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Indulge in a Dose of Holiday Laughter with Shunputei Ichinosuke’s Online Rakugo



This COVID-19 dominated year just seems to be never ending. With new travel restrictions and advisories issued around the globe, many people around the world are preparing for what promises to be a quiet year-end and New Year's celebration.

But there are silver linings to be found in staying at home! One is the opportunity to spend a lot of time laughing out loud and often with Japan’s traditional comedy genre. 

JAPAN Forward is bringing to you six new online performances by Rakugo star Shunputei Ichinosuke via YouTube. There is no fee or charge. Consider it the artist’s gift of laughter to our readers for this holiday season.

Each of the performances is between twenty-five and forty minutes long. They will introduce you to some of the best of Japanese comedy, performed by Rakugo artist Ichinosuke Shunputei. There is even a Christmas-themed performance, so make sure to scroll to find out more!

Shunputei collaborated with The Sankei Shimbun, JAPAN Forward and The Yomiuri Shimbun over three days in the autumn to bring you a different series Rakugo Otemachi 2020. The traditional Japanese comedy series is still available online for those who want to see other stories of these comedians.

This time we will bring to you “Rakugo Ichinosuke Three Days and Nights 2020” which ran between October 25 and October 27, with two performances each day. 

To give some background, Shunputei Ichinosuke was born in Chiba Prefecture near Tokyo in 1978. He became an apprentice of Shunputei Iccho in 2001 and was given the name “Chosaku.” In 2004, he professionally debuted as “Ichinosuke,” and finished his apprenticeship eight years later. He received the Grand Prize of “Hanagata Engei Award” two years in both 2012 and 2013, and the “New Face Award of Asakusa Geino Award” in 2015. He has performed more than 900 times, and gathered more than 56,000 followers on his personal YouTube channel as of December 20.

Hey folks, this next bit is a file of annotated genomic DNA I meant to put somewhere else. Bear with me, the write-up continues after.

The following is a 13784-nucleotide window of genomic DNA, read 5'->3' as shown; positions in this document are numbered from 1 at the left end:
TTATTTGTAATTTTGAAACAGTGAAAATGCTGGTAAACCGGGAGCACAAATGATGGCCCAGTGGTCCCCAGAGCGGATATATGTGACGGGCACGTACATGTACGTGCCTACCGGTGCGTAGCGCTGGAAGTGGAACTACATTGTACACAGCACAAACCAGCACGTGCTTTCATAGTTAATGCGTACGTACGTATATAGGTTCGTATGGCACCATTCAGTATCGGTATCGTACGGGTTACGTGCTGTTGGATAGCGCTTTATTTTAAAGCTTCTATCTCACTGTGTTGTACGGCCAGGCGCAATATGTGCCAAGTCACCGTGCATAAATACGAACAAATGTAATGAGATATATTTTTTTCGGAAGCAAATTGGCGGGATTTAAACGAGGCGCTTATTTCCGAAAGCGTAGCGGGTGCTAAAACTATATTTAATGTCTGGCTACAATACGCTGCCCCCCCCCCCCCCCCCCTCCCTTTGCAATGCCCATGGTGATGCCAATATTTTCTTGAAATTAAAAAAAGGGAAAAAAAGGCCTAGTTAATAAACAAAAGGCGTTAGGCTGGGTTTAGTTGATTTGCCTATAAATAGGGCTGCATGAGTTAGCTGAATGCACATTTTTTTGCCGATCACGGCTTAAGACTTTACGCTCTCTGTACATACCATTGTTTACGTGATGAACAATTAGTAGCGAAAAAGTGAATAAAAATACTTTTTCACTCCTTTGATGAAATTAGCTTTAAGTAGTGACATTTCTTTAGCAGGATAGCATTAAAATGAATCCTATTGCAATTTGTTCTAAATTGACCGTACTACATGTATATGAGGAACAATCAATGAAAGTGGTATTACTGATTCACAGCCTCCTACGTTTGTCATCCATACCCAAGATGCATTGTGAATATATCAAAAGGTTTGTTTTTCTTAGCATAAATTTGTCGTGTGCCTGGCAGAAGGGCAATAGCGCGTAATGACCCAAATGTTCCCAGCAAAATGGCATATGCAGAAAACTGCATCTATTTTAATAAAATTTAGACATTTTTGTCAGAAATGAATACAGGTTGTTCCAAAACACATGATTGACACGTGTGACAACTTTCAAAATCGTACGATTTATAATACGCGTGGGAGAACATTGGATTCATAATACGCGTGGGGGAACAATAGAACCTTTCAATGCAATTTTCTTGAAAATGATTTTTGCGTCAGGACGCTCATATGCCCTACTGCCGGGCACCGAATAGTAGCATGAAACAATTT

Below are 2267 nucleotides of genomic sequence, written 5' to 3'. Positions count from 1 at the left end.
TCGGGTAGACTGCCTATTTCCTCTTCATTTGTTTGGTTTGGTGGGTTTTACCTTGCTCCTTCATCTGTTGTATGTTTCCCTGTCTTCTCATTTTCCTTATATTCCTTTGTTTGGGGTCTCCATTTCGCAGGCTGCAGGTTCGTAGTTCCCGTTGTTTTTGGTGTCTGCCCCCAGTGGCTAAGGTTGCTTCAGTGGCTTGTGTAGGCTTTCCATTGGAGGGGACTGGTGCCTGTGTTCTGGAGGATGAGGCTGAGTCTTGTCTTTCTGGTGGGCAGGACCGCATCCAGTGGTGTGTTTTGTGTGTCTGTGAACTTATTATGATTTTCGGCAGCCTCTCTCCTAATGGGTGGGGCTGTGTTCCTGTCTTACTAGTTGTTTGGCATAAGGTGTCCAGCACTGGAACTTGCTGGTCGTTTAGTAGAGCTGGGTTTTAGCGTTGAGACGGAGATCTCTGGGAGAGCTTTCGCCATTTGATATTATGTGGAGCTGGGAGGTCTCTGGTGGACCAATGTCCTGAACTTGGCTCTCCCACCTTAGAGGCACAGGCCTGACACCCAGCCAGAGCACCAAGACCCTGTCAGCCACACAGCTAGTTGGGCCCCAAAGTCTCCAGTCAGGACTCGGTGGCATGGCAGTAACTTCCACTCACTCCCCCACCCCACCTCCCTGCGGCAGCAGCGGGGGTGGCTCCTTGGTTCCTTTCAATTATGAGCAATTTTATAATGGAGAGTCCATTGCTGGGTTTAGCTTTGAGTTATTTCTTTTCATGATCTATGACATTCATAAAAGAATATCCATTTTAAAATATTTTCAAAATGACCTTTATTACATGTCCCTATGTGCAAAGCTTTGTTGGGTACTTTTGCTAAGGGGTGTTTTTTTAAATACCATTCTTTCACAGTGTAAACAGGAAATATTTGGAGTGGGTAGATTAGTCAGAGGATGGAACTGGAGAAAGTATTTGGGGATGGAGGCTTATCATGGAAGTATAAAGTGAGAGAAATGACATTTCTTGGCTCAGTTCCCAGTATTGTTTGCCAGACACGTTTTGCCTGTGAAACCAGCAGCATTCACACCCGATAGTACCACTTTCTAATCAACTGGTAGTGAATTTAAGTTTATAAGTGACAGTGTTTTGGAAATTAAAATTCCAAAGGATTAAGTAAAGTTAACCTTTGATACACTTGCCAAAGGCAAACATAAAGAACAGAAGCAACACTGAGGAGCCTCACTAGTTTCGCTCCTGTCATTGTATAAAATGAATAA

The new series of six performances, with the English synopsis are listed below. We hope you enjoy some Rakugo cheer this holiday season!


The landlord hands out rice dumplings to the residents of his row house to celebrate his son's first boy's festival. In return, the residents chip in some money and two of them decide to go to buy a festival doll with the collected five yen. One of the two, known as a “smart shopper,” suggests that they buy a doll at a good bargain and have a few drinks with the savings.

At the shop, even the cheapest doll costs ten yen, but after the smart shopper's bargaining, the shopkeeper agrees to discount it to four yen.


The cheapest dolls come in two types, and the smart shopper insists on bringing both back to the row house and showing all of the residents to choose which one to buy. The shopkeeper orders a shop boy to accompany them.

Along the way, the boy finds out that the two paid four yen for the doll. The boy on the other hand also tells them the truth that these dolls are awfully damaged and not worth the price. The boy then happily reveals the scandal of the young master of the shop flirting with a maid, and conversation just doesn’t seem to end…


Kyuzo is a professional jester but all the patrons gave up on him because he is a bad drunk. One day at the end of the year, he buys a lottery ticket from an acquaintance and enshrines the ticket into Kamidana, his own small altar in a poor row house. He drinks and falls asleep until neighbors wake him up and tell him there is a fire in the town where one of Kyuzo's patron lives. The patron is one who used to favor Kyuzo the most, so he runs to him to help and the patron thanks him and removes the ban on him.

Kyuzo drinks and falls asleep until the patron wakes him up and tells him there's a fire in the town where Kyuzo lives. He runs back home in vain to see the row house burnt down. The patron lets him stay in his mansion in the meantime.

On New Year's Eve, Kyuzo finds out he won the lottery. With delight he claims for the lottery prize but they say the prize can be exchanged only for the lottery ticket. But the ticket was in the Kamidana in the house which was burnt to ashes, causing Kyuzo to cry in despair.

And then a fireman in his neighborhood happens to pass by and tells him that he retrieved Kyuzo's Kamidana from the fire on that night. Kyuzo goes to the fireman's house and opens the door of the Kamidana, and finds that...there is the lottery ticket! “Oh, now I can pay off my debt and greet the New Year...” exclaims Kyuzo, as he sheds tears of joy.


On Christmas Eve, a desperate thief wearing a Santa Claus costume pretends to be a pizza courier and sneaks into a house. Two little boys appear from the upper floor. The younger brother rejoices to see Santa Claus, but the older points the knife at the thief, saying "Get out!"